Sharks, rays, cod, haddock and many other species at the head of the food chain are at historic lows with many removed from the area completely.
These are some of the findings of a study led by marine biologists at Plymouth University, in association with international non-profit research organization WorldFish. They analysed catches over the past 90 years and found significant evidence of the practice of ‘fishing down the food web’.
The report, published in the PLOS ONE journal, used catch statistics from the International Council for the Exploration of the Seas to establish a ‘mean trophic level’ for catches – an average for how far up the food chain the fish are located.
Professor Jason Hall-Spencer, of the School of Marine Science and Engineering, and the Marine Institute, said: “It is clear from our analyses that fishing pressure has caused significant changes to food webs of the English Channel over the past 90 years. The mean Trophic Level of English Channel landings has fallen by 0.1 unit per decade, one of the fastest rates reported among other heavily fished regions of the world, providing yet more evidence that ‘fishing down food webs’ is a worldwide phenomenon.”
Today, the UK and France land around 150,000 tonnes of seabed fish and shellfish per year from the 75,000 km2 Channel – a huge increase from the 9,000 tonnes recorded in 1920 and the 51,000t in 1950. During that time, the composition of landings has altered dramatically, with sharks and rays declining from 34 per cent of catch in 1920 to 6 per cent in 2010. The contribution of ‘cods, haddocks and hakes’ similarly fell from 48 per cent to just 4 per cent over the same timeframe.
Spurdogs, tope sharks, thornback rays, Atlantic cod, ling and European hake show the most remarkable decline, while flounders, halibut and soles have changed relatively little during the time-series.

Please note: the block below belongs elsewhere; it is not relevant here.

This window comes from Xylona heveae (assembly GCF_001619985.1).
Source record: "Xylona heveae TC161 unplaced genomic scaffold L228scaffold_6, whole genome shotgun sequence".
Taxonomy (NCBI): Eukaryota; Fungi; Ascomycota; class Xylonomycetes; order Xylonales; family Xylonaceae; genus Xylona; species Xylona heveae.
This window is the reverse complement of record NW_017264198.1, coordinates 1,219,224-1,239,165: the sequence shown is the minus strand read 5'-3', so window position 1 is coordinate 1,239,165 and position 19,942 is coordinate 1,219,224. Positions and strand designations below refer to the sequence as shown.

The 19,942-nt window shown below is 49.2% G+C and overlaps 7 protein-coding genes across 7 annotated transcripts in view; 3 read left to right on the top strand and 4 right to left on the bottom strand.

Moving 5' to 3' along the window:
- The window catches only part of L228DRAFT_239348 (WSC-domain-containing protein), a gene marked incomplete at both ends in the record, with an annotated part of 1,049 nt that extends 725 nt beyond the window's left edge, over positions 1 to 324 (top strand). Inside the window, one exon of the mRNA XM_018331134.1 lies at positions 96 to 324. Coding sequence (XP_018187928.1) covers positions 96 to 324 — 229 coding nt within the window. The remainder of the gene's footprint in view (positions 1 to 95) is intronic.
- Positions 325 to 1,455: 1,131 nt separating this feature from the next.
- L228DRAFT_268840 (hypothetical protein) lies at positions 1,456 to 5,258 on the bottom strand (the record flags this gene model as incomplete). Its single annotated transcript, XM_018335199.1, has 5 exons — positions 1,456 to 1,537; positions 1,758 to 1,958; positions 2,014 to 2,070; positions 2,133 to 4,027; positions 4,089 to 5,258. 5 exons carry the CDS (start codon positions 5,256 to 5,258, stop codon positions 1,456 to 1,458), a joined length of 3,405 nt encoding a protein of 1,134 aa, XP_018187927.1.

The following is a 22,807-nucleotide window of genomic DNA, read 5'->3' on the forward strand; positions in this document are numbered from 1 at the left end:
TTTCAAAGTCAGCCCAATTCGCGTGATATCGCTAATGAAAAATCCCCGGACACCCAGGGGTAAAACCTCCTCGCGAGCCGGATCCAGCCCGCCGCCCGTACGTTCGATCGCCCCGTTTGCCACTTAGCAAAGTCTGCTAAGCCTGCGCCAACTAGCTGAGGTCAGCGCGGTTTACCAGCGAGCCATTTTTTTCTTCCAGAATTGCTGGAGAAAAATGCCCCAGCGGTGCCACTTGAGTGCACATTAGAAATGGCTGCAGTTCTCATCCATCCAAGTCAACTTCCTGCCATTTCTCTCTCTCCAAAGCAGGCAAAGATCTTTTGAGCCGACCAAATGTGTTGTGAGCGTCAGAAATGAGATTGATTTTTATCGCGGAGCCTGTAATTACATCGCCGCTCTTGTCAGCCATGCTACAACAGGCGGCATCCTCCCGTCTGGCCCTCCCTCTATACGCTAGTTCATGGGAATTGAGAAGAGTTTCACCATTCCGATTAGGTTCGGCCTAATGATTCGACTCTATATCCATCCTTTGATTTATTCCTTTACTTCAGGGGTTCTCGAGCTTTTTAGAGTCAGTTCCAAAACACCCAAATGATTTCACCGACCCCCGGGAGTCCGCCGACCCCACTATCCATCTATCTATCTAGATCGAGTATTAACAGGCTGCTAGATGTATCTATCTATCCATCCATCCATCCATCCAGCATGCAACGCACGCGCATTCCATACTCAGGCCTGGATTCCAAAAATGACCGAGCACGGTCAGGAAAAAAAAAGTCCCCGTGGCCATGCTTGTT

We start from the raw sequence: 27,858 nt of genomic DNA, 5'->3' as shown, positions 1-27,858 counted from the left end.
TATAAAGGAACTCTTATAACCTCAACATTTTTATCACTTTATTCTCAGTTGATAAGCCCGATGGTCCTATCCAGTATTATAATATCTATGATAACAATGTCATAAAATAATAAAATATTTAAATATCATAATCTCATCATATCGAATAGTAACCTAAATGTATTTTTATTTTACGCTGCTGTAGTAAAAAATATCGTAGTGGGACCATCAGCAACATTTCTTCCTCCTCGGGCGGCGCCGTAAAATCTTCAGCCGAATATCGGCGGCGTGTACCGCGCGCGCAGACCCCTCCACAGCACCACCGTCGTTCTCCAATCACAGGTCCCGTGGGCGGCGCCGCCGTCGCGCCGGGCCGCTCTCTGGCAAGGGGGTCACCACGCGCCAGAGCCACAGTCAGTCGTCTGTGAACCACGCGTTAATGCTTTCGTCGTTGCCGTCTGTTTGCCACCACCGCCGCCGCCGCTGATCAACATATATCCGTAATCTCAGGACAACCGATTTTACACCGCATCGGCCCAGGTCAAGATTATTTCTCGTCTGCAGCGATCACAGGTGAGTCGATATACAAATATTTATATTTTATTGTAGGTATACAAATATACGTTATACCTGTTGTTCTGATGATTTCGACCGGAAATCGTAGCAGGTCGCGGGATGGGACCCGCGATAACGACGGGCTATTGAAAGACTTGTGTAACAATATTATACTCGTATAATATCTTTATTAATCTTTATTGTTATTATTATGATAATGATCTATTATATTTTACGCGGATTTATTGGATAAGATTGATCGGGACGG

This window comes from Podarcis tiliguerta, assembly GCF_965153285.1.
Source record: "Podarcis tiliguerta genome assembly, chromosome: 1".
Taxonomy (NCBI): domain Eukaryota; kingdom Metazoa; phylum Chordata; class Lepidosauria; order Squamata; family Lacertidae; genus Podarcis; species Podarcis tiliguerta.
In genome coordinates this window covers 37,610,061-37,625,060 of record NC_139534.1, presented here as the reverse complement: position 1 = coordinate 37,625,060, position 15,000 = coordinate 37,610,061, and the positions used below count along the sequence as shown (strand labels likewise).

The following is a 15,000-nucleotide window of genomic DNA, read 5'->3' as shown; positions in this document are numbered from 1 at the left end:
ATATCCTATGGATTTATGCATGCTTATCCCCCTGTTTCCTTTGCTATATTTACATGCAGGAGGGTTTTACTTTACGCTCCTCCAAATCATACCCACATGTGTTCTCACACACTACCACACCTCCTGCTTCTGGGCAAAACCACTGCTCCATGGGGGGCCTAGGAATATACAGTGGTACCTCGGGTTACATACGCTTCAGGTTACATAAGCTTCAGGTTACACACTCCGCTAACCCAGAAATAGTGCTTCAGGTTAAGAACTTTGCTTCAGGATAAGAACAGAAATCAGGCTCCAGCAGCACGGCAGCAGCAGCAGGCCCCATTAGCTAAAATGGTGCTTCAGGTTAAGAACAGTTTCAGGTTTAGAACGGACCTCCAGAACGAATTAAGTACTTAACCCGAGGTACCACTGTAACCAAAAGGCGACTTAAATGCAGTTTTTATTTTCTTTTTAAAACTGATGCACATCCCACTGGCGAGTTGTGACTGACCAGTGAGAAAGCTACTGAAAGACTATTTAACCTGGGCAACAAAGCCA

The falling levels of finfish has been counterbalanced by increased landings of shellfish such as scallops, and of squid, octopus and cuttlefish. This has in turn raised concerns over long-term sustainability, and the potential damage done to the marine environment as a result of dredging and trawling for these invertebrates.
Plymouth researcher Carlotta Molfese said: “Fisheries typically remove top predators first and as a result their direct competitors and prey are able to prosper, affecting the overall productivity and ecological stability of the ecosystem. Severe declines in the populations of major predator species have now been reported around the world.”
“WorldFish research has shown that a decline of finfish species has been followed by an increase in their invertebrate prey, and although new and economically viable fisheries have developed for these new target species, concerns have been raised about their long-term sustainability,” added Doug Beare of WorldFish.
“We promote a sustainable approach to fisheries that will help to protect our natural resources and ensure that fish stocks are available for future generations. Solid global and regional governance of these vital resources will ensure that we can produce enough fish for everyone.”
The researchers say that far from being a modern phenomenon, overfishing can be traced as far back as the 19th century, with declining stocks reported in 1863. But geographic expansion into new fishing grounds and improved technology combined to maintain increased landings.
Professor Hall-Spencer added: “All around the UK we are scraping the barrel, destructively dredging the seabed for scallops and prawns as fish have disappeared. When destructive fishing practices are banned, marine life soon recovers. So we urgently need a network of recovery zones in the English Channel to allow marine life to bounce back.”